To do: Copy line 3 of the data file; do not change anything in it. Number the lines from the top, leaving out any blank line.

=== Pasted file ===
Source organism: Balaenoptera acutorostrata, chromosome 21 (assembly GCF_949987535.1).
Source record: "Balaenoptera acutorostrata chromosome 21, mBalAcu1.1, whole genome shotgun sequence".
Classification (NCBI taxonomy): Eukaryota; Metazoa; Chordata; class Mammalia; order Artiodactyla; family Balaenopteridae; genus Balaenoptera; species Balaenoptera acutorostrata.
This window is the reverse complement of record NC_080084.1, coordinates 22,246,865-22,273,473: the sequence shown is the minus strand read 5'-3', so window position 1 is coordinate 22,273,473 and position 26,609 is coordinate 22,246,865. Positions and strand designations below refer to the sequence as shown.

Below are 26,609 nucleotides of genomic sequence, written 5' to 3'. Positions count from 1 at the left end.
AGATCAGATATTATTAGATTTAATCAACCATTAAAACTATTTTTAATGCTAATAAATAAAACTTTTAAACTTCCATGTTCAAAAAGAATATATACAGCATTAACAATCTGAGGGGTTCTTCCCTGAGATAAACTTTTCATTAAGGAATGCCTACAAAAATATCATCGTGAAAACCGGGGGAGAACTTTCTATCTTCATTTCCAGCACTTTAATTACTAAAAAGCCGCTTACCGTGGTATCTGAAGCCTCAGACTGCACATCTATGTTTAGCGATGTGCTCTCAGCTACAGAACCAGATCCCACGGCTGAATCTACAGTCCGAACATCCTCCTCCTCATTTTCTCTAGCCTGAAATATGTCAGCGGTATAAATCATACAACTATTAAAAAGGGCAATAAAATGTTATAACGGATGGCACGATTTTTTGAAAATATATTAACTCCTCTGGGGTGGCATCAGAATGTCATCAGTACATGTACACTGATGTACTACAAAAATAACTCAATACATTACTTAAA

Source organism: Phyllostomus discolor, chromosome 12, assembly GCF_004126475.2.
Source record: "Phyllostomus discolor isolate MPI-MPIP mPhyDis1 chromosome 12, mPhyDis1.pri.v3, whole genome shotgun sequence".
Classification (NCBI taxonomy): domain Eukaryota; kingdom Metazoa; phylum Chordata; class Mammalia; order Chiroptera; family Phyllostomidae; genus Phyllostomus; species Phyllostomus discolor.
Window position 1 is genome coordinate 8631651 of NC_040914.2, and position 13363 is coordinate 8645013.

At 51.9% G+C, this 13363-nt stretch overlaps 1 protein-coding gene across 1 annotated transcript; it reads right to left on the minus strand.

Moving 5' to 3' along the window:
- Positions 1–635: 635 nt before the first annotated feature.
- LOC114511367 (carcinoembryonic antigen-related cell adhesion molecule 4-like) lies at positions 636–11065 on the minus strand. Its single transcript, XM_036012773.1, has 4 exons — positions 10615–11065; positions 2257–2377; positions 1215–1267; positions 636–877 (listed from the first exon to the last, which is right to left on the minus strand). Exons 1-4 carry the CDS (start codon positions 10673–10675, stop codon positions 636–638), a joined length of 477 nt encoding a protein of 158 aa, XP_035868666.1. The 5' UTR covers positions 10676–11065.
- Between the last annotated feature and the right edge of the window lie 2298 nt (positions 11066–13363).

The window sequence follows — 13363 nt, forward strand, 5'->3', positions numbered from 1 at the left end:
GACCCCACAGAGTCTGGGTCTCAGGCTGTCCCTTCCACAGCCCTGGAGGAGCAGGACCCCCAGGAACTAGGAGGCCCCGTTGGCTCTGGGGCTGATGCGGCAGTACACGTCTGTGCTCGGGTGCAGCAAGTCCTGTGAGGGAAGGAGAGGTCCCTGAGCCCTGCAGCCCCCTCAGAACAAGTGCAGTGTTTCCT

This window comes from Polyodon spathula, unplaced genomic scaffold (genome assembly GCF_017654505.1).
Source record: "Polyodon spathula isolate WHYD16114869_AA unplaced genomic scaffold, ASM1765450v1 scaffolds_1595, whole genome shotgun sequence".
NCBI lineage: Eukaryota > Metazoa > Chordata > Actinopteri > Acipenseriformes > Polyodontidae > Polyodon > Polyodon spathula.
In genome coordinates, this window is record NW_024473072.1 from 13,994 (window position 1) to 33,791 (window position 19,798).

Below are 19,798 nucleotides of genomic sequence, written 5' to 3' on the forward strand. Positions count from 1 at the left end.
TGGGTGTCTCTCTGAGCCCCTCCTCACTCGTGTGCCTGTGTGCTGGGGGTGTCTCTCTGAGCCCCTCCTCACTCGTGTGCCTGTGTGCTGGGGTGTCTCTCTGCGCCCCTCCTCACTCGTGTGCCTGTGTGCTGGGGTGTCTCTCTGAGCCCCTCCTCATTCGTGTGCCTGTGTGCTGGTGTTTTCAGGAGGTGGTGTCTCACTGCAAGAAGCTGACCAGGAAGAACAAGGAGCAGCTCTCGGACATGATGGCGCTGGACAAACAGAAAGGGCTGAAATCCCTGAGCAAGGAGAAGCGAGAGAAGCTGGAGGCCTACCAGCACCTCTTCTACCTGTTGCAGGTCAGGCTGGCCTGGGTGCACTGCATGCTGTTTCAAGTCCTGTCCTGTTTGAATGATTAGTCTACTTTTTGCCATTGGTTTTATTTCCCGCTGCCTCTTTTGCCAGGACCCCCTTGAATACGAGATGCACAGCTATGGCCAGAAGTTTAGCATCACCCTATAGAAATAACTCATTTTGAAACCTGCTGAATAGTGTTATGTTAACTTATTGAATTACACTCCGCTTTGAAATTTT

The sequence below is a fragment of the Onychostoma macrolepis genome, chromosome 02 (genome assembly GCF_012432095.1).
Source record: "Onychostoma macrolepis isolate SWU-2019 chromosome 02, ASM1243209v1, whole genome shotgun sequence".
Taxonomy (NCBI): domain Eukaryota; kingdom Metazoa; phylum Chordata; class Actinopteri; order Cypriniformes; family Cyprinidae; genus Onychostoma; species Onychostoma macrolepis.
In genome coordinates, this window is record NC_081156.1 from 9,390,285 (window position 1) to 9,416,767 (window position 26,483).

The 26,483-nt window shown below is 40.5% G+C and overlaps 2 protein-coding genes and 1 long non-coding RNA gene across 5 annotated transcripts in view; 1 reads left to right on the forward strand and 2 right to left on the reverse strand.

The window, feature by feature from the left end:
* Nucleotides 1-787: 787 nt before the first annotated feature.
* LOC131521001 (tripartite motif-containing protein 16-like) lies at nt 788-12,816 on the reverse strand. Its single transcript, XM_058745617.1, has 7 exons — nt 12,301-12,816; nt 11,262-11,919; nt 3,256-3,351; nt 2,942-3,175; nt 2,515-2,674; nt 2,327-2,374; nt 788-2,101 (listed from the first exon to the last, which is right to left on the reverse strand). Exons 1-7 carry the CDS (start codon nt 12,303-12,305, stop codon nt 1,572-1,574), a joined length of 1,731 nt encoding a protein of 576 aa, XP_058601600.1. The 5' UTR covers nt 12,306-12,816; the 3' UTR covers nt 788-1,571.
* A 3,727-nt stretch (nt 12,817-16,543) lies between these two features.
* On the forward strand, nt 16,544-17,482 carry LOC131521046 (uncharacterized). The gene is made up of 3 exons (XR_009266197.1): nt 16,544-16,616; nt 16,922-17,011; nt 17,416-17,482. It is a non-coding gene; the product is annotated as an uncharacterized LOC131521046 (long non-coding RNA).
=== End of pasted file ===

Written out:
Classification (NCBI taxonomy): Eukaryota; Metazoa; Chordata; class Mammalia; order Artiodactyla; family Balaenopteridae; genus Balaenoptera; species Balaenoptera acutorostrata.